All travelers entering Australia during the Wuhan coronavirus (COVID-19) pandemic, regardless of vaccination status, have to quarantine for 14 days in a government-approved hotel.
The situation is no different for Australia’s 480-strong Olympic delegation. They were flown into Sydney in the state of New South Wales from Tokyo and were immediately herded into quarantine hotels for two weeks. (Related: MEDICAL POLICE STATE: Elderly Australian couple forced to drive 300 miles to quarantine hotel after filling out form incorrectly.)
But many of the Olympic athletes who quarantined in Sydney don’t actually come from New South Wales. Many left after the mandatory two-week quarantine to their own home states and territories. At least 16 of the athletes went home to the state of South Australia.
Unfortunately, athletes returning to the state of South Australia were met with another quarantine requirement. The state government told them to isolate for an additional 14 days, sparking outrage among the athletes and the Australian Olympic Committee (AOC).
South Australian government criticized for repressive quarantine
AOC Chief Executive Officer Matt Carroll said on Wednesday, Aug. 11, that South Australia’s “double quarantine” order was too punishing. Carroll pointed out that all of the Australian athletes lived and competed under strict “bio-security conditions” while they were in Tokyo.
“While other countries are celebrating the return of their athletes, we are subjecting ours to the most cruel and uncaring treatment,” said Carroll. “They are being punished for proudly representing their country with distinction at the Olympic Games.”
Carroll pointed out that the government of South Australia was ignoring sound medical advice from the Australian Institute of Sport. The institute indicated that the prolonged period of isolation the athletes are required to go through could severely challenge their mental health.
The AOC insisted that the athletes returning home to South Australia represented an extremely low risk to their communities, especially since they were tested for COVID-19 almost daily for several weeks. Carroll and the AOC applied for an exemption to the additional two-week quarantine requirement for returning South Australian Olympians. The South Australian health department rejected this application.
The only concession the state government gave the Olympic athletes is allowing them to spend their two-week quarantine at their homes rather than at a government-approved quarantine hotel.
“Athletes subject to home quarantine will not be permitted a welcome home hug,” said Carroll. “Either the athlete’s family must move away, the athlete must find a way of isolating from the family or the entire family goes into quarantine.”
“That is not an acceptable option for someone … who has already just completed two weeks’ quarantine.”
South Australia is the only state or territory in Australia to impose double quarantine requirements. Every other jurisdiction only requires one two-week quarantine.
South Australians support extreme double quarantine
South Australian residents have expressed their support for their government’s extreme and repressive double quarantine requirement. Many of them said the athletes did a great job in the Tokyo Olympics but argued that they were not above the law.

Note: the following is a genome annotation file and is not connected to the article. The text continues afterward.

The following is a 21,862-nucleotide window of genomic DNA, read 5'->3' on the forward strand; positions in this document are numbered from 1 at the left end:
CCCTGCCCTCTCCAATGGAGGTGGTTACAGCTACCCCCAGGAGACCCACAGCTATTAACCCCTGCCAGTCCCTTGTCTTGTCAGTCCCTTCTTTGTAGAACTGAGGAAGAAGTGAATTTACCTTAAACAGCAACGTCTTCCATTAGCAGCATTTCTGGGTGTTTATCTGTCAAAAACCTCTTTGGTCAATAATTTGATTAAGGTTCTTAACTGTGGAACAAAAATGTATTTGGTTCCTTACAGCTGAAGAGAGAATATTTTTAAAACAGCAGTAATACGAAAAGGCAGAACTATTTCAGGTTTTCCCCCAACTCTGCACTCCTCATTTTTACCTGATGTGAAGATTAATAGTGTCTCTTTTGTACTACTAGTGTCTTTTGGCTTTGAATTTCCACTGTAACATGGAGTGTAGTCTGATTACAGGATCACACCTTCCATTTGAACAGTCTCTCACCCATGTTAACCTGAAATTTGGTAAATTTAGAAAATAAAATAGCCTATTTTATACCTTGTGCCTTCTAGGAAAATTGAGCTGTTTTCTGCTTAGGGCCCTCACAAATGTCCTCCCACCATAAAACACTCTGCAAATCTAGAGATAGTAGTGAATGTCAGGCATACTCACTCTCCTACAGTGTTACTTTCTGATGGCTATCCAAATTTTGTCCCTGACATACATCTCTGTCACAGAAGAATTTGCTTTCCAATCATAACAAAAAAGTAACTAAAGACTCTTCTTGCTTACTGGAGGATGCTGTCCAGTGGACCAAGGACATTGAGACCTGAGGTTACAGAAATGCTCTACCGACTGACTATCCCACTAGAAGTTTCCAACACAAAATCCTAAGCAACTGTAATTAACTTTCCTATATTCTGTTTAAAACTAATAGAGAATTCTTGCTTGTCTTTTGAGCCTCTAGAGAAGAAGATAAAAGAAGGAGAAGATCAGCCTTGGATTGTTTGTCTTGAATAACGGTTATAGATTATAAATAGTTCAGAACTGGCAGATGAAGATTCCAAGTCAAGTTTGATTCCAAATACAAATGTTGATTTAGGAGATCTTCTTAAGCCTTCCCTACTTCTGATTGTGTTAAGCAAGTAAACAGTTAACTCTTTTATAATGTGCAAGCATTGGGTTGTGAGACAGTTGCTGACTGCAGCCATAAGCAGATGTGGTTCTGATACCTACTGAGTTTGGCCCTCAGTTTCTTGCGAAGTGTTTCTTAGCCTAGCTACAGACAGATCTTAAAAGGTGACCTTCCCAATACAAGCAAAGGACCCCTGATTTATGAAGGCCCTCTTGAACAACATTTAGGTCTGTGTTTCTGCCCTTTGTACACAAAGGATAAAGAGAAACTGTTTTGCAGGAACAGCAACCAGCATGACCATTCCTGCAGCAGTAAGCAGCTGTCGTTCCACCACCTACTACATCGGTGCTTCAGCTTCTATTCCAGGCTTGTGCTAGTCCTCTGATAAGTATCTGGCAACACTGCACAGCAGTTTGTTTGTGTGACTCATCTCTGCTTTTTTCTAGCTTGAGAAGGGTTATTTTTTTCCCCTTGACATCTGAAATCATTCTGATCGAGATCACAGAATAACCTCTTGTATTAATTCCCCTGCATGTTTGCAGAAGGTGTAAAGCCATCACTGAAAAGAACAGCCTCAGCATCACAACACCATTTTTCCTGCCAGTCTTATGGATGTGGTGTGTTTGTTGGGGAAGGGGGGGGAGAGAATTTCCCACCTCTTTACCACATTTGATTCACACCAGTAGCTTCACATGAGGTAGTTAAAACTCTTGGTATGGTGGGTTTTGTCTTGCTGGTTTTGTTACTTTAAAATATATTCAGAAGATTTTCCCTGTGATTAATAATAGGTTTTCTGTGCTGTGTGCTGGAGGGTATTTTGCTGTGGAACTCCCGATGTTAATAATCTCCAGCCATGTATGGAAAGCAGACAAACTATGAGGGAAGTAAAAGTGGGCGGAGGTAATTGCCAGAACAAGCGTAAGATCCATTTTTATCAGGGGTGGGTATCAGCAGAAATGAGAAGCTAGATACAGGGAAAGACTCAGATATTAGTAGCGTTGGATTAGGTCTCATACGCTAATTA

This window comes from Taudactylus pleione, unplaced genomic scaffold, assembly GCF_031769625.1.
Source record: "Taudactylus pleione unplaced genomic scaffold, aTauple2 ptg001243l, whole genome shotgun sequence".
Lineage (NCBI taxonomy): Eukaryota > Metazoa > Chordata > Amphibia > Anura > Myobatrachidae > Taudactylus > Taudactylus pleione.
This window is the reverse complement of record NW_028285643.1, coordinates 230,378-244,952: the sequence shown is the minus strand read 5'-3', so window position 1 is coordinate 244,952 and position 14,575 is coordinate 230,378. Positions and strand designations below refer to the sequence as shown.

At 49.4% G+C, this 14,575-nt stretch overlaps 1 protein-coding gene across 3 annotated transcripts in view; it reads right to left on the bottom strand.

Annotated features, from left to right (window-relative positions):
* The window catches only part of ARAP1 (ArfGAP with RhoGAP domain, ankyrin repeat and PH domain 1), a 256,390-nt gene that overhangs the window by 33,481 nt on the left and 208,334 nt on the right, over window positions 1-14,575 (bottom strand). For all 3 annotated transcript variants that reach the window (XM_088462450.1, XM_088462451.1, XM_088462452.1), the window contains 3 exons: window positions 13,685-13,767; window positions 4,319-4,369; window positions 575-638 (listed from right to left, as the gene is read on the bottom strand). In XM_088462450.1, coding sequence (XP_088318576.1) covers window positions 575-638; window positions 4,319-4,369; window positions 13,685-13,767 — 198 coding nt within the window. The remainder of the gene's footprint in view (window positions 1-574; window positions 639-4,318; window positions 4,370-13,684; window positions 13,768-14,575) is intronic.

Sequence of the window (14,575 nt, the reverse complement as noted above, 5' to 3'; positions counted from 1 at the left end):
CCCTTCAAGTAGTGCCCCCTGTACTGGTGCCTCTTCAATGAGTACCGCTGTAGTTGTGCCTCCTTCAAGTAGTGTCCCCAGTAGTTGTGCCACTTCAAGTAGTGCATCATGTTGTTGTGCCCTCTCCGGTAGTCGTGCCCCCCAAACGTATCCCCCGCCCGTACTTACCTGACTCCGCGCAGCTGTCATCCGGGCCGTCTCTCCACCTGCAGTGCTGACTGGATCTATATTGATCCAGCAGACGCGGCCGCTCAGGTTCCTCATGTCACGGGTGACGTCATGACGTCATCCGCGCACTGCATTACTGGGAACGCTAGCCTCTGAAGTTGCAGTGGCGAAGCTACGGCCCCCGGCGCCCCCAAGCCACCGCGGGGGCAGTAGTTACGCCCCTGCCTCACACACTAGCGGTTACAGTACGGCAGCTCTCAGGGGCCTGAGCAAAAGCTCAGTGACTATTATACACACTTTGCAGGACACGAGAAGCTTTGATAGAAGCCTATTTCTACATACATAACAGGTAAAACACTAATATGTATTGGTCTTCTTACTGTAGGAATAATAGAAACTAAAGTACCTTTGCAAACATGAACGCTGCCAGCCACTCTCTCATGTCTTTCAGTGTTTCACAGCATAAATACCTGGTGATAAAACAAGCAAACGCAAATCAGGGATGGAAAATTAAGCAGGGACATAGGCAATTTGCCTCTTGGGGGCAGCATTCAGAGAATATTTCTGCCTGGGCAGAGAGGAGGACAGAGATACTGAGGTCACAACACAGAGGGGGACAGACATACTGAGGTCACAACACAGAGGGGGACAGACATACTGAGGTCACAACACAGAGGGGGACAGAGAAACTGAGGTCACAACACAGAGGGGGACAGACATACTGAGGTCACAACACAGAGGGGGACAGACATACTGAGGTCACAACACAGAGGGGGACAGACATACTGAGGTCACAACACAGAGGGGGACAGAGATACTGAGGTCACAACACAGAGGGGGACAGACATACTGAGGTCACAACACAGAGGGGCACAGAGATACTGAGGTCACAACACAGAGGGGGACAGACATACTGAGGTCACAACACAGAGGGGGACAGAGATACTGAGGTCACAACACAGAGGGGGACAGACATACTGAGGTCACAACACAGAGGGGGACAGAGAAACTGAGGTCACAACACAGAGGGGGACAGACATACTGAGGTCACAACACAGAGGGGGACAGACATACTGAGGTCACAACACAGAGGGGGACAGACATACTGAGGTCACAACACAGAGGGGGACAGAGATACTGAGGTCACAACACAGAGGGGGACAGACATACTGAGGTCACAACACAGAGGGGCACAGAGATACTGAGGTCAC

“I’m tired of this,” said James, a caller to ABC Radio Adelaide. “These athletes were very fortunate that they were able to go to the games and I admire them, they have done a wonderful job, but the fact is that all of us are suffering.”
“I wasn’t able to go to Western Australia for the birth of my first grandchild and it’s just the way of the world,” added James. “Their officials perhaps haven’t dealt with it appropriately, it’s unfortunate but they have been very fortunate they’ve been able to go to Tokyo to participate [in the Olympics].”
Stuart Jones, a resident of South Australia, explained that he did not believe the Olympians deserved special treatment just because they represented the country in the world’s most prestigious sporting event. He explained that he and his wife, both in their late 70s, are fully vaccinated but are still treated the same as everybody else. He expects the same of the athletes.
“People like us who struggle to get through, we get absolutely no recognition for the fact that we’ve got double vaccination or anything like that,” said Jones. “But we are lucky we’ve got [our vaccinations], so we put up with it.”
Carroll, who joined the radio broadcasters at ABC Radio Adelaide as the listeners called in, stressed that the athletes presented virtually no risk to South Australia.
“I don’t disagree with your listeners and callers that you want to keep your borders safe, the [AOC] and the Australian Olympic Team are not asking for anything special,” he said.
Meanwhile, Australian athletes could only express their extreme disappointment with how they were treated by the South Australian government.
“It is disappointing,” said Belinda White, a member of the women’s national softball team. “It hurts that I’ve just seen all my friends and teammates go straight home to their families – although they’re in lockdown, they at least get to see their family.”
White said she prepared herself mentally to spend two weeks quarantining in Sydney. But she was not prepared for the second quarantine.
“I can’t quarantine with anyone because it affects them, so, it definitely hurts.”
Pandemic.news has the latest updates regarding the extreme lockdown and quarantine rules in Australia.